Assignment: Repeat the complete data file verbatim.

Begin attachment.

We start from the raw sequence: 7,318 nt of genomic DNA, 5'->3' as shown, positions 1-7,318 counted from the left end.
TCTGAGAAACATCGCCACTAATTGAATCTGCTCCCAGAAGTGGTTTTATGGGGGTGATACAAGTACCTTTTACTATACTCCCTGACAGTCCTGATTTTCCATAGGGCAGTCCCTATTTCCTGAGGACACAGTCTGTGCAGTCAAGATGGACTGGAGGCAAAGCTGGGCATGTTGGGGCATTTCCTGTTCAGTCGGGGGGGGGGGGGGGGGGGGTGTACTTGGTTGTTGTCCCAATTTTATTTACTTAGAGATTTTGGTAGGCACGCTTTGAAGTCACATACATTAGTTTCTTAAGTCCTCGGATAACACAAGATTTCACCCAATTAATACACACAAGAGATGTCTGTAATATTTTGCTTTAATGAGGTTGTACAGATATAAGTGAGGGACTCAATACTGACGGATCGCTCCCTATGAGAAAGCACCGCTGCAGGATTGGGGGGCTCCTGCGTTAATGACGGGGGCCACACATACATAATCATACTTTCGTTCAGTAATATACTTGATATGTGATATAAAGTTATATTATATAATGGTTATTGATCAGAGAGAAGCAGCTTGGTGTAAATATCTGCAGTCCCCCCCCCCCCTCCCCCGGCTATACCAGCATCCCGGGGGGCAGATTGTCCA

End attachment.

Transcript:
We start from the raw sequence: 7,318 nt of genomic DNA, 5'->3' as shown, positions 1-7,318 counted from the left end.
TCTGAGAAACATCGCCACTAATTGAATCTGCTCCCAGAAGTGGTTTTATGGGGGTGATACAAGTACCTTTTACTATACTCCCTGACAGTCCTGATTTTCCATAGGGCAGTCCCTATTTCCTGAGGACACAGTCTGTGCAGTCAAGATGGACTGGAGGCAAAGCTGGGCATGTTGGGGCATTTCCTGTTCAGTCGGGGGGGGGGGGGGGGGGGGTGTACTTGGTTGTTGTCCCAATTTTATTTACTTAGAGATTTTGGTAGGCACGCTTTGAAGTCACATACATTAGTTTCTTAAGTCCTCGGATAACACAAGATTTCACCCAATTAATACACACAAGAGATGTCTGTAATATTTTGCTTTAATGAGGTTGTACAGATATAAGTGAGGGACTCAATACTGACGGATCGCTCCCTATGAGAAAGCACCGCTGCAGGATTGGGGGGCTCCTGCGTTAATGACGGGGGCCACACATACATAATCATACTTTCGTTCAGTAATATACTTGATATGTGATATAAAGTTATATTATATAATGGTTATTGATCAGAGAGAAGCAGCTTGGTGTAAATATCTGCAGTCCCCCCCCCCCCTCCCCCGGCTATACCAGCATCCCGGGGGGCAGATTGTCCA